It's February 6, 2018. Don McGahn is back in the Oval Office with President Trump and the new White House chief of staff John Kelly. The New York Times has just published a story reporting that, back in June of 2017, Trump had directed McGahn to have Mueller fired and that McGahn had threatened to resign rather than carry out the order. The story doesn't look good. Trump says: "You need to correct this. You're the White House counsel." Trump wants McGahn to say it never happened. But McGahn knows that it did happen. The White House Counsel is sticking to his guns. He's not going to lie. The president asks again. Is McGahn going to do a correction? McGahn feels Trump is testing his mettle, seeing how far he can be pushed. And so he answers: No. He's not. [more inside]
It's May 17, 2017. White House Counsel Don McGahn is in the Oval Office with the president. McGahn's job is to represent the office of the presidency, which isn't quite the same as representing the president personally. It's a delicate line to walk, and Trump hasn't made the job any easier. McGahn is supposed to act as the point of contact between the White House and the Department of Justice, to ensure all the rules are being followed. But the president has made clear, he's not interested in following the rules. Trump has already fired his FBI director. That's why McGahn is in the Oval that morning, they need to interview a new nominee for the position. Attorney General Jeff Sessions is there too.Sessions interrupts the meeting. He has an urgent phone call from the Deputy Attorney General Rod Rosenstein, so he steps outside to take it. Sessions returns a moment later and relays the message: Rosenstein has appointed a Special Counsel to oversee the Russia investigation. It's the former FBI director, Robert Mueller. Trump slumps back in his chair. He says, "Oh my God. This is terrible. This is the end of my Presidency. I'm fucked." [more inside]
It's March 7, 2017. The Senate Judiciary Committee is holding a hearing on the nomination of Rod Rosenstein to be the Deputy Attorney General. Rosenstein's whole career has been leading up to this moment. He's a non-partisan sort of guy. He's served under both President Bush and Obama. Now he's being elevated to the role of running the day to day at DOJ.But this hearing is about more than just confirming a new deputy attorney general. On March 2, five days earlier, Attorney General Jeff Sessions had announced his recusal from all investigations involving the 2016 election, a recusal which included the Russia investigation. And so, the moment he becomes deputy, Rosenstein will also become the acting attorney general for the purposes of the Russia investigation.Rosenstein is confirmed and he's sworn in on April 26, 2017. But his oath is about to be tested, like never before. Less than two weeks later, President Trump says he wants to fire the FBI Director and Rosenstein decides to help. [more inside]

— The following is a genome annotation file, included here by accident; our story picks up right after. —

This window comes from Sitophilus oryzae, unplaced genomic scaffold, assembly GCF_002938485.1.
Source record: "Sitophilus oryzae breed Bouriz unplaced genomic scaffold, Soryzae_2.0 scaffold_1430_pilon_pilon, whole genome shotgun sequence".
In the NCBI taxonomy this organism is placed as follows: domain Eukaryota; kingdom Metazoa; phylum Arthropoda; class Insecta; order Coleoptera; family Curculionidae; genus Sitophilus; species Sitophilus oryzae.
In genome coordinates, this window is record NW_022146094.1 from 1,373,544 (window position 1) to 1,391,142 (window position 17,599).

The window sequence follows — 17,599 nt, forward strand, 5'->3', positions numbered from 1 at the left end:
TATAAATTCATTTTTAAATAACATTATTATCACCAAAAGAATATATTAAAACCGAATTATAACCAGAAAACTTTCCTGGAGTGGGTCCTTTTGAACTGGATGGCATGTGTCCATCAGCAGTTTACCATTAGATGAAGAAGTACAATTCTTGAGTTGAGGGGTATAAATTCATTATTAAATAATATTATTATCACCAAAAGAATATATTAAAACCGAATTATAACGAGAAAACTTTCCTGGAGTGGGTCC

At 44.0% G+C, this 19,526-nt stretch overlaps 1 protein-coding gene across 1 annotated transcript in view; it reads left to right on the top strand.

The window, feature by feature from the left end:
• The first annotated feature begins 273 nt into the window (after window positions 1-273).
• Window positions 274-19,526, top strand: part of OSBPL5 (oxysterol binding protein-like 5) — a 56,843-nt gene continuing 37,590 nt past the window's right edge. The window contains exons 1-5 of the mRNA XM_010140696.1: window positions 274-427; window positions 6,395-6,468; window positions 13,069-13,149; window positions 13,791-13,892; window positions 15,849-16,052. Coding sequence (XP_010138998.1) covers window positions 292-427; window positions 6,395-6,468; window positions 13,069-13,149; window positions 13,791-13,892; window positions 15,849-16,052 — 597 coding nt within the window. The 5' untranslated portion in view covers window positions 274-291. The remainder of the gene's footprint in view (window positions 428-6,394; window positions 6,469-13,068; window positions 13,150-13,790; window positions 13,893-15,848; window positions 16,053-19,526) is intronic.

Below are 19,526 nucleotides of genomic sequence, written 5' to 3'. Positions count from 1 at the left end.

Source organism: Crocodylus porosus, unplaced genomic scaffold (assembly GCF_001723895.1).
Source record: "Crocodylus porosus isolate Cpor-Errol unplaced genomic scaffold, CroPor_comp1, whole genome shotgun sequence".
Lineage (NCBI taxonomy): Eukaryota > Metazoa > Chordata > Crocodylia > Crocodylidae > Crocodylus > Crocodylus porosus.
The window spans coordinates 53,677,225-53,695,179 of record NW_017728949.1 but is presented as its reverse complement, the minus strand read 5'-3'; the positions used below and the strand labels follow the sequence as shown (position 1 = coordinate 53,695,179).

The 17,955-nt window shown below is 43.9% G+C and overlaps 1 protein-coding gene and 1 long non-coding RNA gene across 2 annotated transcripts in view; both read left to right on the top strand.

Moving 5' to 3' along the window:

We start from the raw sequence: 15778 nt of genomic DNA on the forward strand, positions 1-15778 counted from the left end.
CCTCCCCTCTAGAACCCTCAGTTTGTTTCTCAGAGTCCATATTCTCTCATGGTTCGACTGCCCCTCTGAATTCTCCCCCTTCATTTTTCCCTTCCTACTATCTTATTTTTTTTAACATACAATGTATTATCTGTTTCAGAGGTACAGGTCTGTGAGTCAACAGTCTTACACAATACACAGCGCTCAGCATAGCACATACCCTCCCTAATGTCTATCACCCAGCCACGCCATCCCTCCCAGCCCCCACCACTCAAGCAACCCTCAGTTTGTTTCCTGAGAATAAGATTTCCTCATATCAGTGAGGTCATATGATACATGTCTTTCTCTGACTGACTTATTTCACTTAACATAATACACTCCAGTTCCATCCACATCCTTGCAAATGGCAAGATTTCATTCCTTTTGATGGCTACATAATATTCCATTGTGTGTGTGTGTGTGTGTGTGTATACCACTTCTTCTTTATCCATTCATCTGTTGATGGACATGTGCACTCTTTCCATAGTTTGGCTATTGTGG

It's January 26, 2017. Sally Yates is the acting Attorney General; she's leading the Justice Department until Jeff Sessions is confirmed by the Senate. Yates has just learned some alarming news. The new National Security Advisor Michael Flynn has lied to FBI agents. He's told them that he hadn't discussed sanctions in a call with Russian Ambassador Sergei Kislyak. But he had. And it looks like Flynn has lied to the vice president about it as well. Yates calls White House Counsel Don McGahn. She says they have to meet right away. Yates knows that the FBI has the tape to prove Flynn lied, which is a crime, but right now there's an even bigger problem: the Russians probably have the tape too. [more inside]
Last Week Tonight with John Oliver: Dialysis Clinics Season 4, Ep 12
New events worthy of mention:
- Trump again. The fallout from his firing of FBI Director James Comey, and the many problematic things about it.
- Congressfolk's continued denial over the situation mentioned above as every functioning adult in the nation gets steadily angrier about their refusal to do anything about it. "When you've got the Presidential equivalent of a five-year-old shitting on the salad bar at Ruby Tuesdays, at some point you stop blaming the five-year-old and you start blaming the people who are not stopping him."
- Back to New Zealand's ruling National Party's appropriation of Eminem music. New Zealand PM Bill English heard about Last Week's Last Week Tonight mention of the court case and said, "some of the stuff I've seen he does isn't very funny." LWT, in retaliation, found an actual Facebook post Bill English made, with pictures: "Cooked dinner for the family last night - like if you agree with tinned spaghetti on pizza!"
- And Now: A Series of Terrible Pizzas That New Zealand Prime Minister Bill English Would Probably Enjoy
- Main Story: Kidney dialysis clinics, particularly those operated by DaVita, and the dangerous extents many go through to save costs, like rushing patients through dialysis, and the deeply terrible methods some employ to keep customers using their services and not seek out life-saving transplants. DaVita has had to settle nearly a billion dollars to settle lawsuits over the past five years, while their CEO compares his business (willingly!) to Taco Bell. LWT offers a commercial for Taco Bell stating how it's not a proper business model for dialysis clinics. YouTube (24m)